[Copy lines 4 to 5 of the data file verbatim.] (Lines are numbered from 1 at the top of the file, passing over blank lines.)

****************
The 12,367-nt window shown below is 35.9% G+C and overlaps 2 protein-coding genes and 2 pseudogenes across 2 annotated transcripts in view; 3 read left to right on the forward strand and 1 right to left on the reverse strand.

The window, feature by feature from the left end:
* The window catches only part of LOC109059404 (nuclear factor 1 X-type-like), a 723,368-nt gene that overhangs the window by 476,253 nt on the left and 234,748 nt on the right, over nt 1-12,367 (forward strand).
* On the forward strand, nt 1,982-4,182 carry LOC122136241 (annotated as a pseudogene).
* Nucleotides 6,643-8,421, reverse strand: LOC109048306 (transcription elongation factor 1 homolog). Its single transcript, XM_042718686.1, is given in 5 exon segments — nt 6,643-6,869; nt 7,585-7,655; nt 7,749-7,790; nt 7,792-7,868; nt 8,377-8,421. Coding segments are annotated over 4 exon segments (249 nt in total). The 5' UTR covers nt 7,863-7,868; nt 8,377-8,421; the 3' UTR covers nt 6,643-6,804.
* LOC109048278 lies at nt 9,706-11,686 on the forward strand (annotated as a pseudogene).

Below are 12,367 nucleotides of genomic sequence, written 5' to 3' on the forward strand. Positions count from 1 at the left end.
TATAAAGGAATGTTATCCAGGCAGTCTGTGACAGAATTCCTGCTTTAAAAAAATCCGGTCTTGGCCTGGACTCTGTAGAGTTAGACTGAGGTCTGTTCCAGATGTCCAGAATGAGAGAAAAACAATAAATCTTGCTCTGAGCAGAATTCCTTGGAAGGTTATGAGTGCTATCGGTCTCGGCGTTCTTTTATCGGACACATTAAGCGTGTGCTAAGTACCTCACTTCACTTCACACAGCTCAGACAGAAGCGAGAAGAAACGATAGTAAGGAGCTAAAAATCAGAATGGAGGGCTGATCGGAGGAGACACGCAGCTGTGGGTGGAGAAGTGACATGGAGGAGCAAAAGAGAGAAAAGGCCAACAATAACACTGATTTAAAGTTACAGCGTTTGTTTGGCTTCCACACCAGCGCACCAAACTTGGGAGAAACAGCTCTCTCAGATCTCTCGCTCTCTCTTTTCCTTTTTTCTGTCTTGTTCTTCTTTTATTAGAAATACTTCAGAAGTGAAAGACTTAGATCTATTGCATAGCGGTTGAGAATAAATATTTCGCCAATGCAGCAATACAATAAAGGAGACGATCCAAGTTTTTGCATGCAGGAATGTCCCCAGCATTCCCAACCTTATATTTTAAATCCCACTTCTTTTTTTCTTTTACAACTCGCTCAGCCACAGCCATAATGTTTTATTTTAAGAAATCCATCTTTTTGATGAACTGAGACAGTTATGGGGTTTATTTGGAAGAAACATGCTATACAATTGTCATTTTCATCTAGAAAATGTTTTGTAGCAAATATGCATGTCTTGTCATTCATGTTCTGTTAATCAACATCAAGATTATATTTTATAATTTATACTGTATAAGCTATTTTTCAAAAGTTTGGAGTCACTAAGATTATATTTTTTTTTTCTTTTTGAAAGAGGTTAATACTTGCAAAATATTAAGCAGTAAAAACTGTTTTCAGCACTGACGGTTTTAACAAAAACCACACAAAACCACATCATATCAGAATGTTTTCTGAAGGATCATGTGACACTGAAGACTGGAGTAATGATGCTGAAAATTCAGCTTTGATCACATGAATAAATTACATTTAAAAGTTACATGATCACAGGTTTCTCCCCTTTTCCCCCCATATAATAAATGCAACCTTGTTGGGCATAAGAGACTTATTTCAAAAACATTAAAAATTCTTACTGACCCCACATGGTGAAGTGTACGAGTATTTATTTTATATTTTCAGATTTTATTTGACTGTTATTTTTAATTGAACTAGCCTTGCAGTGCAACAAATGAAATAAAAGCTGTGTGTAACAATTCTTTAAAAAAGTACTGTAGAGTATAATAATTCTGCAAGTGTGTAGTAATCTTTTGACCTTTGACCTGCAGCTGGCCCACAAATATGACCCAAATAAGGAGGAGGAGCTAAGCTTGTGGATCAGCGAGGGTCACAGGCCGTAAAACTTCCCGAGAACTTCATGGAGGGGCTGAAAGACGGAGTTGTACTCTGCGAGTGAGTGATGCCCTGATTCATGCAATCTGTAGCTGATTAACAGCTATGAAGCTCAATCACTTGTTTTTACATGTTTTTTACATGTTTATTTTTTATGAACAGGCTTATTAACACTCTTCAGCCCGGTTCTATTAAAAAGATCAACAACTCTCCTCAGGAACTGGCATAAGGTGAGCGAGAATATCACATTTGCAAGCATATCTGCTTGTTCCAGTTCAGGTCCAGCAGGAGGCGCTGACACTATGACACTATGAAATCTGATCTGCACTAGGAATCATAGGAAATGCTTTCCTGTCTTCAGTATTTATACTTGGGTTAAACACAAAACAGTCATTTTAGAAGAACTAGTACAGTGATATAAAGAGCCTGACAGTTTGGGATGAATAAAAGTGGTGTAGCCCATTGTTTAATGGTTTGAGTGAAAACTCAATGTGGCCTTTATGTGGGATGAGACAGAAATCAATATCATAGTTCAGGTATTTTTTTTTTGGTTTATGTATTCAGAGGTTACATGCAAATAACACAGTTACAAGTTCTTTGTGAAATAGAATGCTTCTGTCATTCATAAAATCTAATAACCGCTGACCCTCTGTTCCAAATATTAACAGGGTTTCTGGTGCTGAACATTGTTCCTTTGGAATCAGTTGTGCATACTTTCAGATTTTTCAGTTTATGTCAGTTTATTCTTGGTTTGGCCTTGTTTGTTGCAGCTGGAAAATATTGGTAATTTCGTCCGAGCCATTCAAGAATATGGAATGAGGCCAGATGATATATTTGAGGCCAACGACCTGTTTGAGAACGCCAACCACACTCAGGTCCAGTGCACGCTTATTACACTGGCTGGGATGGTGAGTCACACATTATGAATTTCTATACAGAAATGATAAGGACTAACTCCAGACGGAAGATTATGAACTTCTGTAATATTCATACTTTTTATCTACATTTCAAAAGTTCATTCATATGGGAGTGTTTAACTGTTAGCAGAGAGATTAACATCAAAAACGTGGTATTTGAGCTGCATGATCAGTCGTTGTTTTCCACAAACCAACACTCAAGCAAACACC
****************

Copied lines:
* On the forward strand, nt 1,982-4,182 carry LOC122136241 (annotated as a pseudogene).
* Nucleotides 6,643-8,421, reverse strand: LOC109048306 (transcription elongation factor 1 homolog). Its single transcript, XM_042718686.1, is given in 5 exon segments — nt 6,643-6,869; nt 7,585-7,655; nt 7,749-7,790; nt 7,792-7,868; nt 8,377-8,421. Coding segments are annotated over 4 exon segments (249 nt in total). The 5' UTR covers nt 7,863-7,868; nt 8,377-8,421; the 3' UTR covers nt 6,643-6,804.